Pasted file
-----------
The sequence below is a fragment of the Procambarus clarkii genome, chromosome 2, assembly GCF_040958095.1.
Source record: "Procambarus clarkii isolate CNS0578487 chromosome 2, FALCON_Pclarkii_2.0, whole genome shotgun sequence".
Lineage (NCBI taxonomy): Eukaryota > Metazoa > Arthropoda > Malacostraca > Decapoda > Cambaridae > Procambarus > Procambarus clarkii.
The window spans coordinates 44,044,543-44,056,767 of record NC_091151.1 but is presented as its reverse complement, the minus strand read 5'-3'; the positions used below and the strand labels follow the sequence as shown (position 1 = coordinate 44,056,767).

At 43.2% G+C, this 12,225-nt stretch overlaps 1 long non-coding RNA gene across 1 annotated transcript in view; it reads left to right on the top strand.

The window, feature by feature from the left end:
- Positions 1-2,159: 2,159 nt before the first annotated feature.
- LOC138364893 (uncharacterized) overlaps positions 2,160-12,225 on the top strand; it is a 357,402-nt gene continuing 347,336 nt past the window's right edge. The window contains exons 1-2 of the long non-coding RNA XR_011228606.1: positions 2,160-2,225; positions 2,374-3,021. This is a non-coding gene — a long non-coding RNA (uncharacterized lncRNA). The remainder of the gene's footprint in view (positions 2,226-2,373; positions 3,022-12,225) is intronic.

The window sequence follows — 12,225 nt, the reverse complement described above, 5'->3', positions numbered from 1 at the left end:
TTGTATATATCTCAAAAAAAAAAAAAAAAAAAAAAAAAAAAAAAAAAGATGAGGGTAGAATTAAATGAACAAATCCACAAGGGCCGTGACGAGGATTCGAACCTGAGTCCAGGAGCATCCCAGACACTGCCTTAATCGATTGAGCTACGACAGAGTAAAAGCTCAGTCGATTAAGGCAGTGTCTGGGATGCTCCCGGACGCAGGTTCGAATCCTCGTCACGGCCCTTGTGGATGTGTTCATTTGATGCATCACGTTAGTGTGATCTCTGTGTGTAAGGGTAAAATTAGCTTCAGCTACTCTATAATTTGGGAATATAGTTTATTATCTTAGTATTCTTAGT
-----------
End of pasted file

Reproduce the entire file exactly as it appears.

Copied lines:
The sequence below is a fragment of the Procambarus clarkii genome, chromosome 2, assembly GCF_040958095.1.
Source record: "Procambarus clarkii isolate CNS0578487 chromosome 2, FALCON_Pclarkii_2.0, whole genome shotgun sequence".
Lineage (NCBI taxonomy): Eukaryota > Metazoa > Arthropoda > Malacostraca > Decapoda > Cambaridae > Procambarus > Procambarus clarkii.
The window spans coordinates 44,044,543-44,056,767 of record NC_091151.1 but is presented as its reverse complement, the minus strand read 5'-3'; the positions used below and the strand labels follow the sequence as shown (position 1 = coordinate 44,056,767).

At 43.2% G+C, this 12,225-nt stretch overlaps 1 long non-coding RNA gene across 1 annotated transcript in view; it reads left to right on the top strand.

The window, feature by feature from the left end:
- Positions 1-2,159: 2,159 nt before the first annotated feature.
- LOC138364893 (uncharacterized) overlaps positions 2,160-12,225 on the top strand; it is a 357,402-nt gene continuing 347,336 nt past the window's right edge. The window contains exons 1-2 of the long non-coding RNA XR_011228606.1: positions 2,160-2,225; positions 2,374-3,021. This is a non-coding gene — a long non-coding RNA (uncharacterized lncRNA). The remainder of the gene's footprint in view (positions 2,226-2,373; positions 3,022-12,225) is intronic.

The window sequence follows — 12,225 nt, the reverse complement described above, 5'->3', positions numbered from 1 at the left end:
TTGTATATATCTCAAAAAAAAAAAAAAAAAAAAAAAAAAAAAAAAAAGATGAGGGTAGAATTAAATGAACAAATCCACAAGGGCCGTGACGAGGATTCGAACCTGAGTCCAGGAGCATCCCAGACACTGCCTTAATCGATTGAGCTACGACAGAGTAAAAGCTCAGTCGATTAAGGCAGTGTCTGGGATGCTCCCGGACGCAGGTTCGAATCCTCGTCACGGCCCTTGTGGATGTGTTCATTTGATGCATCACGTTAGTGTGATCTCTGTGTGTAAGGGTAAAATTAGCTTCAGCTACTCTATAATTTGGGAATATAGTTTATTATCTTAGTATTCTTAGT